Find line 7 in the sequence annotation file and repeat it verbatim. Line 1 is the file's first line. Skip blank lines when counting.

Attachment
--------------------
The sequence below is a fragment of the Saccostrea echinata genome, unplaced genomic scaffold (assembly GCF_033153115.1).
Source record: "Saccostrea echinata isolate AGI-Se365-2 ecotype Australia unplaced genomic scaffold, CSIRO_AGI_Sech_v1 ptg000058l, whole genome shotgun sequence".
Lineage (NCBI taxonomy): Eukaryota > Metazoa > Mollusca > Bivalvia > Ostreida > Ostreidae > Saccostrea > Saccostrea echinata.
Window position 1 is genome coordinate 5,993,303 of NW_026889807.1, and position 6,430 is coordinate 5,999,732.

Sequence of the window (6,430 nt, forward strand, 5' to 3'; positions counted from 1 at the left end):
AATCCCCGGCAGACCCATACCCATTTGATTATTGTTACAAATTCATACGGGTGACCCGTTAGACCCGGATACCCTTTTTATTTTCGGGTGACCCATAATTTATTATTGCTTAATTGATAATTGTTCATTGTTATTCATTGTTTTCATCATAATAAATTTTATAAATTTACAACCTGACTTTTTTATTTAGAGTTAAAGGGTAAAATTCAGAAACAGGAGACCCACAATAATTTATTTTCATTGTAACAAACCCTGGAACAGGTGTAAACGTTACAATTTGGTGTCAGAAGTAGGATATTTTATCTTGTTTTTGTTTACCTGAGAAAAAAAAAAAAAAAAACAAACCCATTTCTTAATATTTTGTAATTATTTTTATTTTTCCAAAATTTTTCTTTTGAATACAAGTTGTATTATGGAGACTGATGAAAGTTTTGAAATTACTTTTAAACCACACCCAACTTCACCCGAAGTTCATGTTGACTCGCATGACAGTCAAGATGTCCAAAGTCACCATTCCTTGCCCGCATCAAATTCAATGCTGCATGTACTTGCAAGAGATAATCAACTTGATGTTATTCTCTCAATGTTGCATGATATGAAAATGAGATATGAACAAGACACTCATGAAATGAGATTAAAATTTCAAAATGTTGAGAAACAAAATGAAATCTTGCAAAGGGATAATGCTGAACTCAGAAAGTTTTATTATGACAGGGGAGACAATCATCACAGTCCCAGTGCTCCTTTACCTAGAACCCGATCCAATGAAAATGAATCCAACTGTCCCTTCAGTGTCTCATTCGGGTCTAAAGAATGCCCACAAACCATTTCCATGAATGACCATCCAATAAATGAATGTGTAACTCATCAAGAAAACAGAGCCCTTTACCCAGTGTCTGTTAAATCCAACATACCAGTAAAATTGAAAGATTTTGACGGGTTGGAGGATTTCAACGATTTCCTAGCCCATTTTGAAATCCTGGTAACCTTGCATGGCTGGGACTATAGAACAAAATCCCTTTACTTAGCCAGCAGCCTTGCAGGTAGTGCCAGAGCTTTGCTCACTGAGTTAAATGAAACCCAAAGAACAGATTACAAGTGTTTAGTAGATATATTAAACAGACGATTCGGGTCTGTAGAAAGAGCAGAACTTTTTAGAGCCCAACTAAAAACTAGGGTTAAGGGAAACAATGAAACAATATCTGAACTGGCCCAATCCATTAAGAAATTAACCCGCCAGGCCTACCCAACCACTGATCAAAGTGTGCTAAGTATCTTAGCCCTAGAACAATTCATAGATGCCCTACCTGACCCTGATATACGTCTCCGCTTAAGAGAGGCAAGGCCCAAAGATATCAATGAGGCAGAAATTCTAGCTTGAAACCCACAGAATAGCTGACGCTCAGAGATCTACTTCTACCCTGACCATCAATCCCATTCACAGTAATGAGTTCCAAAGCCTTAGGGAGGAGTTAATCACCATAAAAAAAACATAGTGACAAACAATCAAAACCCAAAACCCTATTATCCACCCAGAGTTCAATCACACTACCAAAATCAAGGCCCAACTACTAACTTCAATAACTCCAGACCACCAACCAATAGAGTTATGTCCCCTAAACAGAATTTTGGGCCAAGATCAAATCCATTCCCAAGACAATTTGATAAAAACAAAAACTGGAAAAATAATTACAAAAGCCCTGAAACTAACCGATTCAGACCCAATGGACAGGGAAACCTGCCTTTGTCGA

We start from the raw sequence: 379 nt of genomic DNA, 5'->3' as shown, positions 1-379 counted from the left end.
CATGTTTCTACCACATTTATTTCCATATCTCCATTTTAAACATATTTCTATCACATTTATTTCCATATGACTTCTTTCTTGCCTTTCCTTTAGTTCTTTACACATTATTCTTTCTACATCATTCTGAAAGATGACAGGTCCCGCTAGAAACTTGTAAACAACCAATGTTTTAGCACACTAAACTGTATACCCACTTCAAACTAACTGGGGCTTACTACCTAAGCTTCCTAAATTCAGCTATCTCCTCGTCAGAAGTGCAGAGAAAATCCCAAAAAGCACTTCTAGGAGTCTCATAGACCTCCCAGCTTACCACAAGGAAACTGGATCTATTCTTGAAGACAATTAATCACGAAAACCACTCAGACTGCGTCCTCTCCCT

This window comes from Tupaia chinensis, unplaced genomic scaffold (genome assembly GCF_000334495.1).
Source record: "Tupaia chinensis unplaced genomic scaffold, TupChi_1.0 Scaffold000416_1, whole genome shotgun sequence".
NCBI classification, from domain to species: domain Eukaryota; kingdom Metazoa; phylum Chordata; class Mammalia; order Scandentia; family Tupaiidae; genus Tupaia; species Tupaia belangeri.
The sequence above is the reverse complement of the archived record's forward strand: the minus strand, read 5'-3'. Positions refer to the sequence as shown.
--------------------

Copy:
We start from the raw sequence: 379 nt of genomic DNA, 5'->3' as shown, positions 1-379 counted from the left end.